In Scene 6, TbD-SfM was implemented in a sequence under particular characteristics. The moving camera is turning right, objects enter or leave the scene and some of them are partially occluded. This scene allows to test the detection and segmentation of new moving objects. It were processed 6 frames with an average of 670 feature points per frame. The moving objects are represented by the green and blue feature points. The parameter values employed in this sequence were
and it was assumed an outliers ratio of 45%. Figure 22
illustrates the results obtained by frame with TbD-SfM approach. In the first frame, it was detected 3 simultaneous motions. The green moving object has a partial occlusion by the ego-motion feature points located over the traffic light post. In the third frame, a small group of feature points was segmented as other moving object over the traffic light post, however, this group is not detected in the next frames. The outliers feature points are represented in cyan, this points over the gray car were not associated because they do not meet the reprojection error criterion
. Some feature points of a new object(white car) were segmented with the dominant motion. In the 5th frame, the white car was detected as new moving object for first time and some segmentation errors. In the 6th frame the new moving object is detected with a better segmentation. The results evaluated are reported in the Table 8
It is worth to mention that performances and execution time of the TbD-SfM were also evaluated on a long sequence context. In the Scene 7, 130 frames were processed involving a moving ego-camera, two cars passing from back to the front and a third car approaching. As an example, the Figure 23
a shows the 6th frame where the first moving object was segmented. A second car was then detected and segmented as shown the Figure 23
b. Figure 23
c presents the second car marked in blue is occluding the first detected moving object. At the left side, a van approaching to the ego-camera that was segmented and marked in yellow. Finally, the Figure 23
d illustrates 120th frame where the object was segmented while it moves away. Performance results are reported in the Table 8
The Figure 24
details the execution time per frame along the sequence in Scene 7. The results show that before the 50th frame, run time is higher due to a greater amount of dynamic feature points. After, run time decreases. It is worth noting that the detection of new motions requires more processing time due to feature resampling task. That can be observed by run time peaks in frames 14, 22, 34, 44, 57, 74. This processing time can be greatly enhanced by parallelizing or pipelining feature resampling and motion tracking threads.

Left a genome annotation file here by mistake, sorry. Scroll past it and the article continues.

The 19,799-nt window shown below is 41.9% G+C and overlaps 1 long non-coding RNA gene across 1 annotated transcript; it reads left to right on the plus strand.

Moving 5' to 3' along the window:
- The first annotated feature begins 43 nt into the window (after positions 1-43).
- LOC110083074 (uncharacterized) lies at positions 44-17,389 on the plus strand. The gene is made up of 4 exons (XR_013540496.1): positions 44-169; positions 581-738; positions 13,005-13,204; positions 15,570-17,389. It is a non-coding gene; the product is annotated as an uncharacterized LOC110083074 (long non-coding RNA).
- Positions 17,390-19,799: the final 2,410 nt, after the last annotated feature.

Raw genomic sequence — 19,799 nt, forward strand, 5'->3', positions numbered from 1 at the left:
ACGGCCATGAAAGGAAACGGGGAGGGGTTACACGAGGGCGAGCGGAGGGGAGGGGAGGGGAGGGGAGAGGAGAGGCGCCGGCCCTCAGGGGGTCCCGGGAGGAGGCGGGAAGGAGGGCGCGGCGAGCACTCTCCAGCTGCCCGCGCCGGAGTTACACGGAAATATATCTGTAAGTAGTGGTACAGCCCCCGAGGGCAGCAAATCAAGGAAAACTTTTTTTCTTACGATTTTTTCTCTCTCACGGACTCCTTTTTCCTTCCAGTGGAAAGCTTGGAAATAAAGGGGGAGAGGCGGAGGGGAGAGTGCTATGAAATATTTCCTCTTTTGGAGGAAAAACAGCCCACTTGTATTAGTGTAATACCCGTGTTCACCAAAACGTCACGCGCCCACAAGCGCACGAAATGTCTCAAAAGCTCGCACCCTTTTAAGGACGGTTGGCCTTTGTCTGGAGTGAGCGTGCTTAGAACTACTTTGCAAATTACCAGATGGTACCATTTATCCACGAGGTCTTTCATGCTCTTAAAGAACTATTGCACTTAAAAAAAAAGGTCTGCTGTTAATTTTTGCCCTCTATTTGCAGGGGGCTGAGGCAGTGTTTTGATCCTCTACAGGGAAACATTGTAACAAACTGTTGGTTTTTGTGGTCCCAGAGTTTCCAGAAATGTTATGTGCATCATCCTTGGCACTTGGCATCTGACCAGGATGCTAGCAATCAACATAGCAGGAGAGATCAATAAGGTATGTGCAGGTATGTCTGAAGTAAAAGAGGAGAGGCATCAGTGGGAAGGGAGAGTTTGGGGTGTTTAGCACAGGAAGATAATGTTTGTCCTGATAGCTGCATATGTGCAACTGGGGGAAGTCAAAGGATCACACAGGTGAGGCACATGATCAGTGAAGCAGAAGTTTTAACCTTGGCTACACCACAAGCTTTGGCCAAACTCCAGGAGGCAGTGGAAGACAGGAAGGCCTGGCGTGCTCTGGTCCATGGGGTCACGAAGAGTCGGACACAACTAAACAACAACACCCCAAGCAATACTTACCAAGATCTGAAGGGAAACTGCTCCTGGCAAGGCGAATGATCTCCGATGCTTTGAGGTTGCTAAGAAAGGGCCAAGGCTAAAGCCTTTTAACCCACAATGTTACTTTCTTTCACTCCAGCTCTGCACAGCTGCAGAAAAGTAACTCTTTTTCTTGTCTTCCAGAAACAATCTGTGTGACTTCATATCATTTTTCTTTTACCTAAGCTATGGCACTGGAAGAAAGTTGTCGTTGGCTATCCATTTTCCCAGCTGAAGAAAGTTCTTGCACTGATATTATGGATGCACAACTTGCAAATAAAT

TbD-SfM was tested in car sequences of Hopkins dataset for allowing comparison with other methods. The dataset has 8 scenes with two simultaneous motions and 3 scenes with three simultaneous motions. The algorithm was run once by sequence and the results reported in the Table 9
. The highest mean reprojection error was of 1.25 pixels for Car2 sequence and the highest segmentation error and outliers percentage were 0.2% and 6.1%, respectively, for the Truck2 sequence.
shows a benchmark comparison of the car sequences results using TbD-SfM (Table 9
) and other state-of-the-art methods [38
]. The results presented in the Table 10
shows that TbD-SfM achieves a lower segmentation error in scenes with two and three simultaneous motions in comparison to methods presented in [18
]. TbD-SfM obtains a segmentation error of 0.07% for sequences involving three simultaneous motions. This error is higher in comparison to HSIT [23
] that reaches a perfect segmentation. In contrast, the segmentation error in two simultaneous motions sequences of TbD-SfM is 0.02% compared to 1.65% of HSIT that is 82 times lower. TbD-SfM has similar performance in comparison with the DCT [19
]. The DCT segmentation error was 0.05% considering all the sequences of the dataset, while TbD-SfM segmentation error was lower in datasets with two motions by a difference of 0.03% and higher by 0.02% for three motions dataset. Comparing TbD-SfM to the baseline method, the segmentation error is higher by a difference of 0.02% in sequences with two simultaneous motions and lower by 0.04% in datasets with three simultaneous motions. In particular, TbD-SfM have obtained a greater number of feature points correctly segmented in comparison with the baseline method as shown the percentage of outliers in the Table 9
. It is worth noting TbD-SfM achieves a denser feature segmentation than the baseline approach. That is because the baseline approach performs an optimization step intended to enhance motion segmentation by rejecting feature points with a high reprojection error. This procedure can certainly improve motion estimates but it also reduces the number of feature points that represent a motion. Objects with few features may be easily lost or missed detected.
The results show that our algorithm outperforms the RANSAC formulation proposed in [31
]. The reprojection error obtained with TbD-SfM algorithm can be reduced with an optimization method over the RANSAC formulation as described in [40
The reported experiments were obtained thanks to Matlab implementations on a laptop with processor i-7 2.6 GHz and 16 GB-RAM. The average running time of the baseline method for two, three and four simultaneous motions were 85.2 s, 259 s and 6360 s. For TbD-SfM method execution time decreases in average to 3.5 s, 3.9 s and 78.3 s for two, three and four simultaneous motions, respectively.